Think you've got winning barbecue? It's one thing to be a weekend warrior at a summer cookout, but it's another thing entirely to enter a formal competition. Sylvie Curry has been involved in championship barbecue for about 10 years, first as part of the Four Q team, and now competing solo as Lady of Q.
We caught up with her before the recent West Coast BBQ Classic, held May 9 in Long Beach at the Queen Mary. Lady of Q received a 10th in chicken and a 2nd in brisket to place 14th overall out of 57 teams.
What exactly is competition barbecue? How does it vary from regular barbecuing?
The biggest difference between competition and regular is that we have to be able to wow a judge with just one bite. That's the biggest thing — the judges can't eat a whole lot of it. When the judges bite into your entry, that one bite represents your whole barbecue.
A lot of cooks like to say, "I specialize in brisket," or "my ribs are the best." But in competition barbecue, you have to bring your best game to all four categories: chicken, brisket, pork and ribs.
Even when you may have one you consider a specialty, you have to be good at all four.
How did you come into competition barbecue?
I started out as a food blogger, believe it or not, back in 2005, 2006. Competition barbecue wasn't even an interest. It was just something I did at home, and I would invite friends over to barbecue.
But I once posted some pictures of some ribs on my blog, and Neil Strawder saw the pictures. He emailed me and asked me if I was interested being on a barbecue team. That opened the door.
I invited all of them to my backyard so we could all practice together because we'd never done a competition. And my husband came home from work and saw me in the backyard with three other guys. And he was like, who are these guys that I don't know cooking barbecue in the backyard with my wife?
So how'd you do in that first competition?
We got a fifth in ribs, and that was the best we did. I don't remember overall, but I think we were like in the bottom of the pack. But the fifth in ribs was enough to get us excited. We wanted to do this again.
Over the course of time, Neil dropped off to do his own thing, Bigmista's Barbecue. Then one of the guys had kids so he couldn't dedicate the time. So it was just Shuji and me. In 2011, Shuji was unable to do it anymore so I went out alone.
How long have you been competing solo?
I did my first grand championship in December of 2011. I changed my name from Four Q to Lady of Q in January 2012. I got the name from someone who wrote an article in a barbecue journal about the ladies of barbecue, and I was one of them. And I went "OK. I'm a Lady of Q." And that's where I came up with the name.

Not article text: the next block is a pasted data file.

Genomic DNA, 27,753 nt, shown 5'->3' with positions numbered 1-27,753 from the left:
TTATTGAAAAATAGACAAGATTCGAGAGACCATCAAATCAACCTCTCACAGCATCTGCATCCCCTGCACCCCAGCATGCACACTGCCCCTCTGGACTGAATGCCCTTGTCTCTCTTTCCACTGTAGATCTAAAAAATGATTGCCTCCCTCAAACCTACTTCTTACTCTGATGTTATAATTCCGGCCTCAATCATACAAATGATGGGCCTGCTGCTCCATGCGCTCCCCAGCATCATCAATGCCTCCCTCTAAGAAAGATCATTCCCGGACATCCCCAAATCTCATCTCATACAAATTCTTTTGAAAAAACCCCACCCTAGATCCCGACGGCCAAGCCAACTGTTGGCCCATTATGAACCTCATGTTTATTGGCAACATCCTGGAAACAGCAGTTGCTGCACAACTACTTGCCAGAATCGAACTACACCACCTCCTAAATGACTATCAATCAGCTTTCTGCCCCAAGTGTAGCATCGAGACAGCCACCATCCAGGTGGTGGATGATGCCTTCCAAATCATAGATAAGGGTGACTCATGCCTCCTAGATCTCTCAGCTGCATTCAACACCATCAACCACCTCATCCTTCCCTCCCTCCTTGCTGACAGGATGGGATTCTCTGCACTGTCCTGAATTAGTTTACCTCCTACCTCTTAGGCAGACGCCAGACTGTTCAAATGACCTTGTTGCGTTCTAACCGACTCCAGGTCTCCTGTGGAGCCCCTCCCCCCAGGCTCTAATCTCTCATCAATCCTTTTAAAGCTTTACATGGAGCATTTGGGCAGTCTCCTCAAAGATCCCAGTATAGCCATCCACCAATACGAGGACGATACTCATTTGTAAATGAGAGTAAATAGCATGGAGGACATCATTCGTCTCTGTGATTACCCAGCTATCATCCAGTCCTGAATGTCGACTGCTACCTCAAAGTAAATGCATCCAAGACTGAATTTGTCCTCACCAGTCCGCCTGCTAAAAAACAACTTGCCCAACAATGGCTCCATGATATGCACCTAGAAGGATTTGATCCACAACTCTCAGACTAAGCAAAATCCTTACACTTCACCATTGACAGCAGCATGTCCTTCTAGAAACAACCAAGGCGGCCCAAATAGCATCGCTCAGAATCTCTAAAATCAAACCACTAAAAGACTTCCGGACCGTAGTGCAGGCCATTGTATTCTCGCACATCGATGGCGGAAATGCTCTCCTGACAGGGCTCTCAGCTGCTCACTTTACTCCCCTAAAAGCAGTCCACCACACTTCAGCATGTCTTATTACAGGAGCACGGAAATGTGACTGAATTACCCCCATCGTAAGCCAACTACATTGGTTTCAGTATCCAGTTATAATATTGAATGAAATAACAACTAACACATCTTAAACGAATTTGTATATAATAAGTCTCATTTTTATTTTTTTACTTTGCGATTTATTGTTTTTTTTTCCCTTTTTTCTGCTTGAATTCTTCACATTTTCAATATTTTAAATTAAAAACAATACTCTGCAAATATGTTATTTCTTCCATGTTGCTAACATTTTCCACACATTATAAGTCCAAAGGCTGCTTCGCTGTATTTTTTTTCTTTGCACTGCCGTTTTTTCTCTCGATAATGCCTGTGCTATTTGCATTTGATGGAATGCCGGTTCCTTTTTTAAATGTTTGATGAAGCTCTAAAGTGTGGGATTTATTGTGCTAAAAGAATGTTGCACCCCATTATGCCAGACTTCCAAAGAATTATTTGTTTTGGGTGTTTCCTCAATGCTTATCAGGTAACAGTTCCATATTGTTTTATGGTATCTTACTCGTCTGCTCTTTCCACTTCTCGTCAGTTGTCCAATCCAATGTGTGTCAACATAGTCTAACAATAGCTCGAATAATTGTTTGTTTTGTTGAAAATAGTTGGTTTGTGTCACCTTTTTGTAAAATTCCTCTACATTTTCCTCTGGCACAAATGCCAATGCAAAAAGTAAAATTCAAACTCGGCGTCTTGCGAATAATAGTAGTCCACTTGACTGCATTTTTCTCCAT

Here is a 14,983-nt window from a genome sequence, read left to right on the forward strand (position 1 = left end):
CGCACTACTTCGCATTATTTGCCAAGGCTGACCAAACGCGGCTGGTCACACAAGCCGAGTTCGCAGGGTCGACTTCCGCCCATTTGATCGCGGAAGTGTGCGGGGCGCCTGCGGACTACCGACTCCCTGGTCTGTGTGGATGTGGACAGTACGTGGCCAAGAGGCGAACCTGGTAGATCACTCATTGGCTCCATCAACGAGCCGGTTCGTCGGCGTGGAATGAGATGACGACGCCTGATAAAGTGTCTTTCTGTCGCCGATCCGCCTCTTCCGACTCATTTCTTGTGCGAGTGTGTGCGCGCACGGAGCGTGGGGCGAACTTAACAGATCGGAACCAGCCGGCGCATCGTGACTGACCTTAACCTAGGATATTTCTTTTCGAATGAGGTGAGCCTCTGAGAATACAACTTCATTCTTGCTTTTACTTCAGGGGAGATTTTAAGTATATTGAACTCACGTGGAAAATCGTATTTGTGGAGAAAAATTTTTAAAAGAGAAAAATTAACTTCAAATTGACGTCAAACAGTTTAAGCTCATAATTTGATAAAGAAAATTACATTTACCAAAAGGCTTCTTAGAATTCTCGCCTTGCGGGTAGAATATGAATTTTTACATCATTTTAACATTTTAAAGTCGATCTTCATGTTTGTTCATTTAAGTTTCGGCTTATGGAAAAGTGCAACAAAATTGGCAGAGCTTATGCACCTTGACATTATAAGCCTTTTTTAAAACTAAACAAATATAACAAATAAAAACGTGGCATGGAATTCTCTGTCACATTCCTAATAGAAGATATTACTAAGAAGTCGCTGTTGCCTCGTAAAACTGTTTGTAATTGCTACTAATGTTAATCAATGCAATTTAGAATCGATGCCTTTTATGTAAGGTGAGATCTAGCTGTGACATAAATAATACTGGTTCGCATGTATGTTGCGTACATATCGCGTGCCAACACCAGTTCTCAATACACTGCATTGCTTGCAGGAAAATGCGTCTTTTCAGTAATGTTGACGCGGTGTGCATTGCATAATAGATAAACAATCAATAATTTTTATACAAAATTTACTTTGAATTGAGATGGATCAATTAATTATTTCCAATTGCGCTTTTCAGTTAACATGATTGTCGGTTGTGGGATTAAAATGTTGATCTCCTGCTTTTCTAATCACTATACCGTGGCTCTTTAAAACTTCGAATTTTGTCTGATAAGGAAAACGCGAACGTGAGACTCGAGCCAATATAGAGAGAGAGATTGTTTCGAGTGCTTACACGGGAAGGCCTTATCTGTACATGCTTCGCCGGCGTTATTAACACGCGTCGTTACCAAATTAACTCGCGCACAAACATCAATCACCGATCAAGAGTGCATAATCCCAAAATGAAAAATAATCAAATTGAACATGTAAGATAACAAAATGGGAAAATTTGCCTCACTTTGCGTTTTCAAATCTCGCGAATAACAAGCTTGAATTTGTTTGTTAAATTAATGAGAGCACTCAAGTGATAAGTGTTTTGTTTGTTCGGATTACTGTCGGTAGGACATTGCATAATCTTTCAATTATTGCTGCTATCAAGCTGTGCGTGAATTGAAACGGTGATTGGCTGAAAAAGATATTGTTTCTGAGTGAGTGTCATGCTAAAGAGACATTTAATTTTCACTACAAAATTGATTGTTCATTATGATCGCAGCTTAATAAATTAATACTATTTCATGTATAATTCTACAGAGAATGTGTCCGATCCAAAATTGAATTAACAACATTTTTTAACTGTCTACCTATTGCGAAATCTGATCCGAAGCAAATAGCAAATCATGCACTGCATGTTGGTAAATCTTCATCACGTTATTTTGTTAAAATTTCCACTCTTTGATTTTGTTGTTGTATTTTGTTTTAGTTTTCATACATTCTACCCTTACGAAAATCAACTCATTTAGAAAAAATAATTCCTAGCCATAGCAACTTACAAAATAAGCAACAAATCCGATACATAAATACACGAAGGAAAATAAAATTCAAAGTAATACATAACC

This appears to be a male-dominated sport. What's it like competing as a woman?
I compete the same way as the guys do, but it took a while for them to get respect for me — there are a lot of them that couldn't believe I can do all this by myself because I'm a solo woman team. A lot of the male teams are three, four, five or even more players competing. So the mere fact that I do this by myself, I think I get more respect from the guys.
I think it's more that they like to say I'm a role model. Other competitors bring their kids — they'll bring their little girls a lot of times to take pictures with me. And they'll say, "Look, women can do this."
How long do you have to prepare for a competition?
I'll start getting organized and getting things together at least a week before. Keep in mind we have four meats to cook. Some things freeze very well: The chicken trimming I can do a week before, the ribs and pork I usually trim a few days before.
In Southern California, we're usually competing with the Kansas City Barbecue Society (KCBS) as the sanctioning body. According to KCBS guidelines, you can't add any dye to the meat, and you can't do any seasoning. But you can trim. Because I do compete by myself, I do all my trimming before I get to the competition. Then you have your sauces to put together. And I have to do my rubs so they're ready. Then you have injections, so people will inject their brisket and their pork. So I have two separate injections for those. And I pack my trailer and roll onto the event.
What do the judges look for? Competition barbecue isn't the same thing you'd cook if you were cooking for friends at your home.
It's different. One of the biggest differences that people can identify with is with the ribs. In the commercials ribs are falling off the bone, and they're juicy and you don't need any teeth to eat them. But in competition barbecue a rib is poor if it's falling off the bone. So you want to be able to bite into it, and it will be tender enough that your teeth can pull the meat away from the bone but it won't be falling off if it. It's tender, right before it gets to over-cooked. That's one of the big differences.